Anyway, on Friday morning I got DSL! We went and found the installer and he came right over. Turns out I had done most of it, and he finished up. The wi-fi doesn’t work, but he couldn’t wait to get out of my apartment once something, anything worked. My friend Helen in Chicago said that if it’s any consolation, her wi-fi hasn’t worked in months. Actually, it IS some consolation! I will look for or ask for a long Ethernet cable and maybe pursue wi-fi at some point, but I am happy to have DSL now. Somehow I resisted the urge to stay on the internet for the rest of the day and instead visited the sewing cooperative. I also got my carte de sejour! I can now stay and work here! Went to the post office and got the itinerary for the See the World trip – I knew where we were going and when, but seeing the details of the planned excursions, written in luxury-travel-agent language, makes me even more excited about the trip – it is coming up soon, and I can’t wait. And I got some great news – I was in a good mood already but this made my day, week, etc. My friend, classmate, fellow class and club officer Jeff won the Princeton Club of Chicago’s Award for Service to Princeton. I am so happy for him! I had nominated him, and the head of the nominating committee asked me to introduce him at the Annual Dinner – either write a speech that someone else gives, or figure out some audio or video way to do it. I am thrilled! That will be wonderful. I do hope I can figure out a video because then I can wear the orange-and-black jellaba! It was just nice to transport myself out of my immediate situation for a few minutes. But even the immediate situation is a nice place to be right now – went up to the roof for sunset.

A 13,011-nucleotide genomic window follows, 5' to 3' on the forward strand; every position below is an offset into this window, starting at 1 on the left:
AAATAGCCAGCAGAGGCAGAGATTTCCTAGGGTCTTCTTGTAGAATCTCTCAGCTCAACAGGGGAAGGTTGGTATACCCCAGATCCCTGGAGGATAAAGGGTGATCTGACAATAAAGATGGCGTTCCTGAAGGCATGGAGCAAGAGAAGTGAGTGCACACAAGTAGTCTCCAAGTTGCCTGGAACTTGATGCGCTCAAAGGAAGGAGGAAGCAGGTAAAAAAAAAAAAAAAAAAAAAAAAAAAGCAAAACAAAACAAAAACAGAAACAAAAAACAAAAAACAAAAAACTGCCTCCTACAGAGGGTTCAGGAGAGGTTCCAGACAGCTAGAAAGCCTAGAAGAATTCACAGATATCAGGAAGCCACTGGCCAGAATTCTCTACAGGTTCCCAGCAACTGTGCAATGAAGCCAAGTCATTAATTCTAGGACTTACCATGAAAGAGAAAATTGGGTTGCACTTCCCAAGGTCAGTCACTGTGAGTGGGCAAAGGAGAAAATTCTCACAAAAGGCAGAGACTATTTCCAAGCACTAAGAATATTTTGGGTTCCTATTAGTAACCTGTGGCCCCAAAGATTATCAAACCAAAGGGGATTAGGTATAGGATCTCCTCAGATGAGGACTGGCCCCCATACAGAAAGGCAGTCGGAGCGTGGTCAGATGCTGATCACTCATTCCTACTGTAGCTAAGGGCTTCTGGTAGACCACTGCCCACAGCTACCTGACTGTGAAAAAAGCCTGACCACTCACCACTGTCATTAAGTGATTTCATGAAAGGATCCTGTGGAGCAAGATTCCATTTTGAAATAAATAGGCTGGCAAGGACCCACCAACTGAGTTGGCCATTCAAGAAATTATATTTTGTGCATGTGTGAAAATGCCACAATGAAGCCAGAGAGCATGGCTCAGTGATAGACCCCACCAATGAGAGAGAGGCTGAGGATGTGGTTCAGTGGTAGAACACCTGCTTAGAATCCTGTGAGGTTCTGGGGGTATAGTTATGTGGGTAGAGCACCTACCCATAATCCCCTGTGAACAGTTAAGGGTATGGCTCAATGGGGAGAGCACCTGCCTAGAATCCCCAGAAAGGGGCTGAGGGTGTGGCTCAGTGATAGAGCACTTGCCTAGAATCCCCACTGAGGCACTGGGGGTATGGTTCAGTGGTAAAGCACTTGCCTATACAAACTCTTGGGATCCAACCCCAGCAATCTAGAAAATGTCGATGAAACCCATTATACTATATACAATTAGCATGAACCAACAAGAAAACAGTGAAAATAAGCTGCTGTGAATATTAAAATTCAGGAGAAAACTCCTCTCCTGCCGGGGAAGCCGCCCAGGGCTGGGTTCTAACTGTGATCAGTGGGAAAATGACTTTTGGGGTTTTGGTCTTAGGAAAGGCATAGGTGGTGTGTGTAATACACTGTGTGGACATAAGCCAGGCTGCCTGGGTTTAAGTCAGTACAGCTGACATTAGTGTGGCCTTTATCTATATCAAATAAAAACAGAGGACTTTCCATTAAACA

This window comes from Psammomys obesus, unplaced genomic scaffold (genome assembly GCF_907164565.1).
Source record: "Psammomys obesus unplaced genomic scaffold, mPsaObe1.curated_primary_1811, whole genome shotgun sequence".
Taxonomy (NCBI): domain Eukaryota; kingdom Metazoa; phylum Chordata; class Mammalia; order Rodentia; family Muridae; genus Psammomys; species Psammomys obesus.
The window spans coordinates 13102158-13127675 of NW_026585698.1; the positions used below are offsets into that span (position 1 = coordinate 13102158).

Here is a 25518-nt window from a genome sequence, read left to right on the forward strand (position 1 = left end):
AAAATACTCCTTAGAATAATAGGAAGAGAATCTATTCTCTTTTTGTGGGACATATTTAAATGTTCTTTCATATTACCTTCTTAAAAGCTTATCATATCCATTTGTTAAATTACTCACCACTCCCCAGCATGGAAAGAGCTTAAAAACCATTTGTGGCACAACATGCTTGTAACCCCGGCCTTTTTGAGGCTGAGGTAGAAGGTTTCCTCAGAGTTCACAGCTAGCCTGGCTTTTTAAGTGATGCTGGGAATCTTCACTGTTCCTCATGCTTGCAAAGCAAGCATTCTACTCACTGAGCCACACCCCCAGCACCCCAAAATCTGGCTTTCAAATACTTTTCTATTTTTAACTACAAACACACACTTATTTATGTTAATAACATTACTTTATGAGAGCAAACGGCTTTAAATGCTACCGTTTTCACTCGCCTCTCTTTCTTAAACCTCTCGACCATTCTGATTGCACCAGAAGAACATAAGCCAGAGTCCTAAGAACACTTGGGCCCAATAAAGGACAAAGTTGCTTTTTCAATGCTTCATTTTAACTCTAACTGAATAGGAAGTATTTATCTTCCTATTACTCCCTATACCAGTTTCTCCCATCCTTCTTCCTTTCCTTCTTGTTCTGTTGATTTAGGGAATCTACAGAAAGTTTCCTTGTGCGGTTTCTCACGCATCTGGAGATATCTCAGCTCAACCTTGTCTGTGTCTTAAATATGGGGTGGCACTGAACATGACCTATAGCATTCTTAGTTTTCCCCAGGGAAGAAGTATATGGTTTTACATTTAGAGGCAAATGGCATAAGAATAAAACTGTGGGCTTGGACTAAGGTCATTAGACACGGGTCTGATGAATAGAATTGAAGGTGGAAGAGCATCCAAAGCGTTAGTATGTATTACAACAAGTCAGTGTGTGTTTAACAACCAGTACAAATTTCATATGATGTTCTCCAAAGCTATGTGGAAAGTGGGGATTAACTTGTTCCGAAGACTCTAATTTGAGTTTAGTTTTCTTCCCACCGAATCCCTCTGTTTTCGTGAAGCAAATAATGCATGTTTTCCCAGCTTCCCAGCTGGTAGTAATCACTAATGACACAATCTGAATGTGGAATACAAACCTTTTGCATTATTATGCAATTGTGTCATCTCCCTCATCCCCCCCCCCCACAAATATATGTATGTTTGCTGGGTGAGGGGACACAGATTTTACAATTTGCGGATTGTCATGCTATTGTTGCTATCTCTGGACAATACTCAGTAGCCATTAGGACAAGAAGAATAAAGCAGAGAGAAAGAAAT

Friday night (with some spillover to Sunday night) I finally got everything out of suitcases and boxes and emptied the zen room. The zen room, if I were a Moroccan, would be another living room with more ponges – maybe a guest room. If I had a room like this at home, it might be the office/guest room – or – I hate to say it – the box room. This is my chance to have an empty room, to have zen. Is this the beginning of the rest of my life, and I can come back and get rid of more stuff? I still need more furniture here, but I do not want clutter. Or am I going to get back and get cluttered again? No, inshallah! Anyway, my original vision for the zen room was to lay down a labyrinth like the one at the Garfield Park Conservatory, a twisty path for meditation. Now my vision for it is to get a big rug and put some candles along the edge. Just a place for tranquility. Maybe exercise and/or yoga, too. Big plans for the zen room! I still have some – let’s call it filing – to do, but I felt good about the leaps of progress made.